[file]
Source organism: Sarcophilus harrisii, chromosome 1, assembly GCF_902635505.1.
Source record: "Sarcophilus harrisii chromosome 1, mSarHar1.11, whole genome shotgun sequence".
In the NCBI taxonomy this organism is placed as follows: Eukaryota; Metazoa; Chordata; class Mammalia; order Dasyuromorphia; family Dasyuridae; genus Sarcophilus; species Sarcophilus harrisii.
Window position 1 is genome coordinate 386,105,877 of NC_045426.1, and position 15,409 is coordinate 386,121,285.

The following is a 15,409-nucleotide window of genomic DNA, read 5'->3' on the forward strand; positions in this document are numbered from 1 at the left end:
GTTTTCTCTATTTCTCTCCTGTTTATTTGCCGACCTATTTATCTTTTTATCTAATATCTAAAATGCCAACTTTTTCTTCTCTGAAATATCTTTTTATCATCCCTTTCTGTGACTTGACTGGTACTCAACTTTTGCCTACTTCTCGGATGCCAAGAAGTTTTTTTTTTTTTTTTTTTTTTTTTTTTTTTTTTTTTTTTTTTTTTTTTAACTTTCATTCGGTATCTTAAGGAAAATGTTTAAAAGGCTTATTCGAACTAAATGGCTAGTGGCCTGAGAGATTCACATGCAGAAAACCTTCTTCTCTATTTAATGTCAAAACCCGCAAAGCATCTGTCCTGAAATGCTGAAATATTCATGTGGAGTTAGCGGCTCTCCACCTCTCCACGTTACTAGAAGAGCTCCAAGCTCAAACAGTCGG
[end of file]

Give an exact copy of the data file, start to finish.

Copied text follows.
Source organism: Sarcophilus harrisii, chromosome 1, assembly GCF_902635505.1.
Source record: "Sarcophilus harrisii chromosome 1, mSarHar1.11, whole genome shotgun sequence".
In the NCBI taxonomy this organism is placed as follows: Eukaryota; Metazoa; Chordata; class Mammalia; order Dasyuromorphia; family Dasyuridae; genus Sarcophilus; species Sarcophilus harrisii.
Window position 1 is genome coordinate 386,105,877 of NC_045426.1, and position 15,409 is coordinate 386,121,285.

The following is a 15,409-nucleotide window of genomic DNA, read 5'->3' on the forward strand; positions in this document are numbered from 1 at the left end:
GTTTTCTCTATTTCTCTCCTGTTTATTTGCCGACCTATTTATCTTTTTATCTAATATCTAAAATGCCAACTTTTTCTTCTCTGAAATATCTTTTTATCATCCCTTTCTGTGACTTGACTGGTACTCAACTTTTGCCTACTTCTCGGATGCCAAGAAGTTTTTTTTTTTTTTTTTTTTTTTTTTTTTTTTTTTTTTTTTTTTTTTTTAACTTTCATTCGGTATCTTAAGGAAAATGTTTAAAAGGCTTATTCGAACTAAATGGCTAGTGGCCTGAGAGATTCACATGCAGAAAACCTTCTTCTCTATTTAATGTCAAAACCCGCAAAGCATCTGTCCTGAAATGCTGAAATATTCATGTGGAGTTAGCGGCTCTCCACCTCTCCACGTTACTAGAAGAGCTCCAAGCTCAAACAGTCGG